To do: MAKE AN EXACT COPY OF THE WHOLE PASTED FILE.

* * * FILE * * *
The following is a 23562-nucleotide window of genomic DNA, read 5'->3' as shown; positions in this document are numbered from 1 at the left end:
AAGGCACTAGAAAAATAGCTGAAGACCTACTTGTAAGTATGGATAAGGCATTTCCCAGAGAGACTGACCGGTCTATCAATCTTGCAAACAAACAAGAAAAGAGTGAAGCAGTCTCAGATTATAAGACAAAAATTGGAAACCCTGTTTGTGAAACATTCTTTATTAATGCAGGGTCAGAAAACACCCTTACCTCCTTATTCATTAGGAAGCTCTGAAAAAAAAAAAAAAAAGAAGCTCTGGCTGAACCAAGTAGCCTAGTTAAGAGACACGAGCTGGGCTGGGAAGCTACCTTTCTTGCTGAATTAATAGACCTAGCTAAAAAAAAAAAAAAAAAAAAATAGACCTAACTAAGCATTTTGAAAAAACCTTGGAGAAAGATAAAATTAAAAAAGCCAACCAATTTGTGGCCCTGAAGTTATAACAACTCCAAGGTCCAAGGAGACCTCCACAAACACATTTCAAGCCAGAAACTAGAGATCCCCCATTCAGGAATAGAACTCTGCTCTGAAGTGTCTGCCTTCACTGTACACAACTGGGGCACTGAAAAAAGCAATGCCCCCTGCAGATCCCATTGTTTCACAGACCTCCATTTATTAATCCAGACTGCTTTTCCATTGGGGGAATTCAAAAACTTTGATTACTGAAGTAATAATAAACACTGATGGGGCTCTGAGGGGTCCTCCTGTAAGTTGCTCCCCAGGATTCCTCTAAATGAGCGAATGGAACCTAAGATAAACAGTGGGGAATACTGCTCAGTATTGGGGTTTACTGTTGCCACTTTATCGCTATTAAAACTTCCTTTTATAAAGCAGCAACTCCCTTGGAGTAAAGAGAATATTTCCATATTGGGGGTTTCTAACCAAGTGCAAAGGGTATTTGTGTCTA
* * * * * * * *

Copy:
The following is a 23562-nucleotide window of genomic DNA, read 5'->3' as shown; positions in this document are numbered from 1 at the left end:
AAGGCACTAGAAAAATAGCTGAAGACCTACTTGTAAGTATGGATAAGGCATTTCCCAGAGAGACTGACCGGTCTATCAATCTTGCAAACAAACAAGAAAAGAGTGAAGCAGTCTCAGATTATAAGACAAAAATTGGAAACCCTGTTTGTGAAACATTCTTTATTAATGCAGGGTCAGAAAACACCCTTACCTCCTTATTCATTAGGAAGCTCTGAAAAAAAAAAAAAAAAGAAGCTCTGGCTGAACCAAGTAGCCTAGTTAAGAGACACGAGCTGGGCTGGGAAGCTACCTTTCTTGCTGAATTAATAGACCTAGCTAAAAAAAAAAAAAAAAAAAAATAGACCTAACTAAGCATTTTGAAAAAACCTTGGAGAAAGATAAAATTAAAAAAGCCAACCAATTTGTGGCCCTGAAGTTATAACAACTCCAAGGTCCAAGGAGACCTCCACAAACACATTTCAAGCCAGAAACTAGAGATCCCCCATTCAGGAATAGAACTCTGCTCTGAAGTGTCTGCCTTCACTGTACACAACTGGGGCACTGAAAAAAGCAATGCCCCCTGCAGATCCCATTGTTTCACAGACCTCCATTTATTAATCCAGACTGCTTTTCCATTGGGGGAATTCAAAAACTTTGATTACTGAAGTAATAATAAACACTGATGGGGCTCTGAGGGGTCCTCCTGTAAGTTGCTCCCCAGGATTCCTCTAAATGAGCGAATGGAACCTAAGATAAACAGTGGGGAATACTGCTCAGTATTGGGGTTTACTGTTGCCACTTTATCGCTATTAAAACTTCCTTTTATAAAGCAGCAACTCCCTTGGAGTAAAGAGAATATTTCCATATTGGGGGTTTCTAACCAAGTGCAAAGGGTATTTGTGTCTA